Conclusion

Results obtained from these studies demonstrate intra-inclusion IgG sequestration as a newly observed characteristic of Chlamydia-infected cells. Evidence from these studies support the follow conclusions: i) IgG, initially present only in the media surrounding the host cell, is translocated to the inclusion of infected cells but shows minimal internalization by uninfected cells, consistent with the basal level of uptake that is involved in Ig homeostasis[26]. ii) The localization of IgG is within the inclusion compartment itself. iii) The observed translocation of IgG is specific for this particular extracellular protein. iv) Whole IgG is necessary for uptake since antibodies pre-labeled with fluorescein are subject to the sequestration while pre-labeled F(ab')2 fragments are not. v) IgG sequestration occurs in a variety of cell types and is therefore not unique to phagocytic cells such as the J774A.1 line examined initially. Under the conditions tested, significant accumulation of IgG is dependant on the presence of C. trachomatis or C. pneumoniae organisms in the host cell. These in vitro microscopy studies were validated with the detection of IgG sequestration in human blood donor samples and by western blot of infected cultures. Together, the findings introduce a unique characteristic of cells infected with Chlamydia, both in vitro and in vivo, and might also have implications for pathogenesis and treatment of these diseases.

It is too early to conclude the precise mechanism(s) leading to sequestration of IgG within the chlamydial inclusion. Although it is likely that this phenomenon is the result of combined bacterial and host cell processes, the molecular and cellular function of this pathogen-host interaction remains to be clarified. This report, while possibly indicative of host cell Fc receptor involvement in IgG uptake, is only intended to describe the previously unreported presence of exogenous IgG within the chlamydial inclusion. Ongoing studies are designed to further characterize the mechanisms driving this sequestration from the perspective of both the eukaryotic host cell and the pathogen. Given its occurrence in vivo and the potential applications for drug delivery, detection, and genetic manipulation of chlamydial organisms, future examinations of IgG sequestration will likely provide important tools and valuable knowledge in the context of chlamydial infections and their treatment.

Methods

Cell Culture

Prior to inoculation, cells were grown in Richter's Improved Minimal Essential Medium with Insulin (IMEMZO)(Irvine Scientific, Santa Ana, CA) supplemented with 10% FBS (Atlanta Biologicals, Norcross, GA) at 37°C and 5% CO2. J774A.1, HEp-2, and McCoy cells were seeded on 12 mm glass coverslips and grown until ~80% confluent for infection, staining, and visualization.

Infection of host cells

For all infections, whole cell lysate in sucrose phosphate glutamate buffer (SPG) of J774A.1 cells infected with C. trachomatis serovar K/UW-31Cx was diluted 1:100 from a stock inoculum in Cycloheximide Overlay Medium (COM) (Cambrex Bio Science, Walkersville, MD) supplemented with 10% FBS. This inoculum was incubated with cells for 3 h at 37°C, removed, and replaced with fresh COM/FBS for further incubation. Cell monolayers, with the exception of those used for Fig. Fig.5E,5E, were fixed and permeablized for 10 minutes with 70% cold MeOH to facilitate immunostaining.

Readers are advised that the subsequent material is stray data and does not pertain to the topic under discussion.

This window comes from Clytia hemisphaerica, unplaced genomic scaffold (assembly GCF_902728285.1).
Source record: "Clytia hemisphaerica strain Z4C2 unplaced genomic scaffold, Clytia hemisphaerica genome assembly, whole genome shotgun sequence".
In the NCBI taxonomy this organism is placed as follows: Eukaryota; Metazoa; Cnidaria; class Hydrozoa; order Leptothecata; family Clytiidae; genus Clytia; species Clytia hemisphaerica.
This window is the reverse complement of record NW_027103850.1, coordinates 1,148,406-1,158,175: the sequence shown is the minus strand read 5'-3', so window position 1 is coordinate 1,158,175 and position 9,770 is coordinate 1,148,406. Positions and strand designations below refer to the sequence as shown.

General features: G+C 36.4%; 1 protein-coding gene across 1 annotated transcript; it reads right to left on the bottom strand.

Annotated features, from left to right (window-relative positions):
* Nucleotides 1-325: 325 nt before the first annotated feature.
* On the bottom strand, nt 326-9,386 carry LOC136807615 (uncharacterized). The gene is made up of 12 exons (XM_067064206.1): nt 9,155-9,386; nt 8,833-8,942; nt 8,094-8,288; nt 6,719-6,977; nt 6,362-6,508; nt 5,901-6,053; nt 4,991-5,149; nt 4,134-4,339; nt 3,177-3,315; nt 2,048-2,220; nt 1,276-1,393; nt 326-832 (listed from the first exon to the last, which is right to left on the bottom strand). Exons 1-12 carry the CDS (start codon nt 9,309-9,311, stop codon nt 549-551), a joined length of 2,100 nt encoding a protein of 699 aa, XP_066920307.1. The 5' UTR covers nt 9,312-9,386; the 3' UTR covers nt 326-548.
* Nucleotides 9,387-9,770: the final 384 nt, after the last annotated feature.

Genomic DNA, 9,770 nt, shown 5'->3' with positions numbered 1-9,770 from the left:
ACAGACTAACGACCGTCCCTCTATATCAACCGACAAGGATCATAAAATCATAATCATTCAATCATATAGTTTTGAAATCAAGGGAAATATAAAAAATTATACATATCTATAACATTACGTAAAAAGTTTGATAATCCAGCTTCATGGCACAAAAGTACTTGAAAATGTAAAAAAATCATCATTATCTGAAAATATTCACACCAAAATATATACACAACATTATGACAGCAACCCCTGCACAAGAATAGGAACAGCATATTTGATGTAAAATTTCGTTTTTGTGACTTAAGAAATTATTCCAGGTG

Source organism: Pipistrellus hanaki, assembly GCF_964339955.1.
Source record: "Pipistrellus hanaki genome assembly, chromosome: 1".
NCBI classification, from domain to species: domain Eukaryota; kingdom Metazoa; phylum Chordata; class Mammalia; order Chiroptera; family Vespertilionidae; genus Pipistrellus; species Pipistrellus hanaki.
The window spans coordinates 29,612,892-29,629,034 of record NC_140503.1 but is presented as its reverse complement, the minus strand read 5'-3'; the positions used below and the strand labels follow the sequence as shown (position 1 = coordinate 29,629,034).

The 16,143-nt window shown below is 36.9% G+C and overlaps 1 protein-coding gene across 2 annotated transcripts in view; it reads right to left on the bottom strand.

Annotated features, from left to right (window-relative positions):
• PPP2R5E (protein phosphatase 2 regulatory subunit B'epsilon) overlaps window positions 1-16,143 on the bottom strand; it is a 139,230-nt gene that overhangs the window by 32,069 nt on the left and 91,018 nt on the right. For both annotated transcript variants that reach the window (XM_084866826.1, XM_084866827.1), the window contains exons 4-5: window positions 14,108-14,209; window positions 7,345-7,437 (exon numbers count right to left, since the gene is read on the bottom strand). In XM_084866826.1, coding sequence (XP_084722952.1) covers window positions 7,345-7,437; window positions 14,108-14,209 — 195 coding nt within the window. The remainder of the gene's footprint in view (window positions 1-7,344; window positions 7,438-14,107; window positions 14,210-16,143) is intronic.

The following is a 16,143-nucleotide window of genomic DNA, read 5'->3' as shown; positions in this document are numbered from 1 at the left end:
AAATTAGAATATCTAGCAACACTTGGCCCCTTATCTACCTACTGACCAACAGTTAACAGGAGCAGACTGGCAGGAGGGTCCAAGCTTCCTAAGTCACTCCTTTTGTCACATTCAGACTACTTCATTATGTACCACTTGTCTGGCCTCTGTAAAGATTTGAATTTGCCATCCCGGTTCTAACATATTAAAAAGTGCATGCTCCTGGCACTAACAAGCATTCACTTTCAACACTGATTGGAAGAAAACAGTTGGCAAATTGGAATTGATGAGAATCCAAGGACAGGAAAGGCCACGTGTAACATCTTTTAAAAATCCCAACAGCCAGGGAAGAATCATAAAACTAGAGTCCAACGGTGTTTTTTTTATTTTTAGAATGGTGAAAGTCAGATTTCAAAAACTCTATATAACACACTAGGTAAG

Immunostaining

After removing MeOH, slides and coverslips were washed 3× with PBS prior to staining. All antibodies were diluted in PBS (pH 7.2) then placed in 300 μL and 500 μL aliquots on coverslips and slides, respectively. Incubations were performed in the dark for 1 h at room temperature. Detection of chlamydial organisms infecting J774A.1, HEp-2, and McCoy cells was performed using a rabbit anti-C. trachomatis polyclonal antibody (Biodesign, Saco, ME) diluted 1:100. Binding of anti-Chlamydia antibodies was detected with a tetramethyl-rhodamine isothiocyanate (TRITC)-conjugated goat anti-rabbit IgG (H+L) secondary antibody (Jackson ImmunoResearch, South Windham, ME) diluted 1:100. Additional confirmatory immunostaining was obtained by using a mouse monoclonal anti-chlamydial LPS antibody (BioDesign, clone BDI815) followed by a TRITC-conjugated goat anti-mouse IgG (H+L) (Jackson ImmunoResearch, South Windham, ME), both diluted 1:100. For detection of sequestered bovine IgG in J774A.1, HEp-2, and McCoy cells a FITC-conjugated F(ab')2 fragment anti-bovine IgG (H+L) (Jackson ImmunoResearch, South Windham, ME) was used at a 1:100 dilution. BSA labeling on permeabilized, infected J774A.1 cells was performed using a 1:200 dilution of rabbit anti-bovine albumin polyclonal antibody (Pel-Freez Biologicals, Rogers, AR) followed by a 1:100 dilution of FITC-labeled goat anti-rabbit IgG polyclonal antibody (Jackson ImmunoResearch, South Windham, ME). Chlamydia staining during the BSA experiment was performed using pre-diluted guinea pig anti-Chlamydia antibody (Biomeda Corp., Hayward CA) followed by a 1:100 dilution of TRITC-conjugated goat anti-guinea pig IgG (Jackson ImmunoResearch, South Windham, ME). All coverslips and slides were mounted with VectaShield DAPI-containing mounting media (Vector Laboratories Inc., Burlingame, CA).